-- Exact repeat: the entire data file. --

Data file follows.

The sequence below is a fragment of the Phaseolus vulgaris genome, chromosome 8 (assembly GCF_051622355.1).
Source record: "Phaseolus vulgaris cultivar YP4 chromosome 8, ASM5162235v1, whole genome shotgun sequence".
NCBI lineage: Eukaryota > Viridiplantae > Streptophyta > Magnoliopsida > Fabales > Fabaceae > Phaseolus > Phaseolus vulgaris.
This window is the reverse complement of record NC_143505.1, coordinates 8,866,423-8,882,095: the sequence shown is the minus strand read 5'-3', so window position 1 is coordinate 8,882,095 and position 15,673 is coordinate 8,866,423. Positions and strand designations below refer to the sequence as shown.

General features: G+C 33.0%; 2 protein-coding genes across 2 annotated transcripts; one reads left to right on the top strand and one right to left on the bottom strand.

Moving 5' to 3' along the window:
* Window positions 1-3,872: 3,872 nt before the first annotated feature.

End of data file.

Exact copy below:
The sequence below is a fragment of the Phaseolus vulgaris genome, chromosome 8 (assembly GCF_051622355.1).
Source record: "Phaseolus vulgaris cultivar YP4 chromosome 8, ASM5162235v1, whole genome shotgun sequence".
NCBI lineage: Eukaryota > Viridiplantae > Streptophyta > Magnoliopsida > Fabales > Fabaceae > Phaseolus > Phaseolus vulgaris.
This window is the reverse complement of record NC_143505.1, coordinates 8,866,423-8,882,095: the sequence shown is the minus strand read 5'-3', so window position 1 is coordinate 8,882,095 and position 15,673 is coordinate 8,866,423. Positions and strand designations below refer to the sequence as shown.

General features: G+C 33.0%; 2 protein-coding genes across 2 annotated transcripts; one reads left to right on the top strand and one right to left on the bottom strand.

Moving 5' to 3' along the window:
* Window positions 1-3,872: 3,872 nt before the first annotated feature.